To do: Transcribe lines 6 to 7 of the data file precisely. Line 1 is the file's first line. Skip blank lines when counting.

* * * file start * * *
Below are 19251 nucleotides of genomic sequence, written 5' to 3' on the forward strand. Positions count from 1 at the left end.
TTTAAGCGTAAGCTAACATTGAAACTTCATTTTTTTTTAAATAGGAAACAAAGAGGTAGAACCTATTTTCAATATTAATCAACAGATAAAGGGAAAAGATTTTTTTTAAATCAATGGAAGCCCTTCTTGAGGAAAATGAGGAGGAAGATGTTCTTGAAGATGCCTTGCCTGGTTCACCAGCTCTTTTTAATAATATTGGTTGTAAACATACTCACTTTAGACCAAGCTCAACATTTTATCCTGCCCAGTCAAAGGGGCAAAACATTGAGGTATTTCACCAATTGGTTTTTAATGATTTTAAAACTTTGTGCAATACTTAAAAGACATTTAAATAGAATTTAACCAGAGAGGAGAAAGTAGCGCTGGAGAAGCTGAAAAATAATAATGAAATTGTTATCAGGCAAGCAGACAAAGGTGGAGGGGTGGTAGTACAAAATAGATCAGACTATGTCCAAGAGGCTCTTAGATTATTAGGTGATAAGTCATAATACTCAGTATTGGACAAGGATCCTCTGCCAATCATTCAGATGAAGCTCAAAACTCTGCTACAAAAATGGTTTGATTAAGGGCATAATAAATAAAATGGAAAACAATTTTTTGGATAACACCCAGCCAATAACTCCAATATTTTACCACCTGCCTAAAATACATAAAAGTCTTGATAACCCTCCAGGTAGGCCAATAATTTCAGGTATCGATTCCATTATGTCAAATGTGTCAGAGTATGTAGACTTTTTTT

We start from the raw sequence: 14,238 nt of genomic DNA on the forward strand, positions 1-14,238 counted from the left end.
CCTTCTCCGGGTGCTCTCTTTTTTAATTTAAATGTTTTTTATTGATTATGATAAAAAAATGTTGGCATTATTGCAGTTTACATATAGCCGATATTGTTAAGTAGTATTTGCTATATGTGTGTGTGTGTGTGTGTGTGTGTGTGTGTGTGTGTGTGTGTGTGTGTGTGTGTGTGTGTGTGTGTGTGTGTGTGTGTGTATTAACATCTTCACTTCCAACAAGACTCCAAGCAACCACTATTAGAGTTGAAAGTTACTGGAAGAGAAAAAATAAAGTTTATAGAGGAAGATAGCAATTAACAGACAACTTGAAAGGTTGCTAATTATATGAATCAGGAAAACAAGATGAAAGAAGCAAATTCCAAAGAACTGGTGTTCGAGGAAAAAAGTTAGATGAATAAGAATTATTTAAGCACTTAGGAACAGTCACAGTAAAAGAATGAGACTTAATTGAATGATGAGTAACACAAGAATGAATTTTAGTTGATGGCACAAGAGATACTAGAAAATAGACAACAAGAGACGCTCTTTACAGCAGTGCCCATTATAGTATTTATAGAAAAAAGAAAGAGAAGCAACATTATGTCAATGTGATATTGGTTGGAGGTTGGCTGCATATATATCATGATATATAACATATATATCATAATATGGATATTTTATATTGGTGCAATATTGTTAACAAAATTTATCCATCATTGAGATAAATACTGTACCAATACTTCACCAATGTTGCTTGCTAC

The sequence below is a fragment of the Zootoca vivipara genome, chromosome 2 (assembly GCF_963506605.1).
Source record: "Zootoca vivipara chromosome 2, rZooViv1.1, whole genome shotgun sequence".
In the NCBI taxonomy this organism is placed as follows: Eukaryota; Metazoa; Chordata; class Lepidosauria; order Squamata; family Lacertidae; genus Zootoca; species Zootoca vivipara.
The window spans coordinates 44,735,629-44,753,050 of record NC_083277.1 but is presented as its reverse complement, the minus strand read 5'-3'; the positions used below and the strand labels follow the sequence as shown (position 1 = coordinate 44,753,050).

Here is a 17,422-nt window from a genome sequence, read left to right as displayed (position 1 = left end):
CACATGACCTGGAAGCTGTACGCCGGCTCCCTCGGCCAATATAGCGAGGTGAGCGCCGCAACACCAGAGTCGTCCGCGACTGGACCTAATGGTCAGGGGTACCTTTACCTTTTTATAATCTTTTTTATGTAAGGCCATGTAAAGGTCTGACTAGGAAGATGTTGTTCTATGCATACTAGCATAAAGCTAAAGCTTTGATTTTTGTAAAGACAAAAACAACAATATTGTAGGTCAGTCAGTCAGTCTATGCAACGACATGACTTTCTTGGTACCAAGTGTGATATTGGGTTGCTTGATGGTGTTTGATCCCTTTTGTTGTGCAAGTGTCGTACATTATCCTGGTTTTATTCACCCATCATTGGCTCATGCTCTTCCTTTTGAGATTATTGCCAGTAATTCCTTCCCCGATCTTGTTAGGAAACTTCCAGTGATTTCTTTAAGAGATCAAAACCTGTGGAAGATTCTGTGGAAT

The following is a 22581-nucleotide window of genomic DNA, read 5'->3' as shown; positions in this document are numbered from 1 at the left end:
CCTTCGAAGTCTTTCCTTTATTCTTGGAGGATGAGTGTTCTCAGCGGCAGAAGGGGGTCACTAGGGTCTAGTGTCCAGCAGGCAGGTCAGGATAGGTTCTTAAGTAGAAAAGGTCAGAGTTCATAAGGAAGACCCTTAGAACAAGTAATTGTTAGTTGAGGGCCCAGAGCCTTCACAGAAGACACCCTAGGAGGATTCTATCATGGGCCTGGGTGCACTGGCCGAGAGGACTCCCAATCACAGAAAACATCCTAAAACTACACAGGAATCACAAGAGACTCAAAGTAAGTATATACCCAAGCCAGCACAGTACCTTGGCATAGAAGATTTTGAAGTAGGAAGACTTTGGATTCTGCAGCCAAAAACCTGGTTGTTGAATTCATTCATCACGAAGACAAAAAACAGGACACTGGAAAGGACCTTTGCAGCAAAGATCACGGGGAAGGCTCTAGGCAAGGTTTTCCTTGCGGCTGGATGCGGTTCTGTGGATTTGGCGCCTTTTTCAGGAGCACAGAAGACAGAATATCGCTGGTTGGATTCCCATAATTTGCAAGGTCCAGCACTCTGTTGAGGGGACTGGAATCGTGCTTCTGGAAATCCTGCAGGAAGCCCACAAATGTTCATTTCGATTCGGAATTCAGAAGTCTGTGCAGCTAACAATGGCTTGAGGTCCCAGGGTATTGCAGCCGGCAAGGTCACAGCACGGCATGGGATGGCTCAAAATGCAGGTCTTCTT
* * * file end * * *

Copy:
Source record: "Zootoca vivipara chromosome 2, rZooViv1.1, whole genome shotgun sequence".
In the NCBI taxonomy this organism is placed as follows: Eukaryota; Metazoa; Chordata; class Lepidosauria; order Squamata; family Lacertidae; genus Zootoca; species Zootoca vivipara.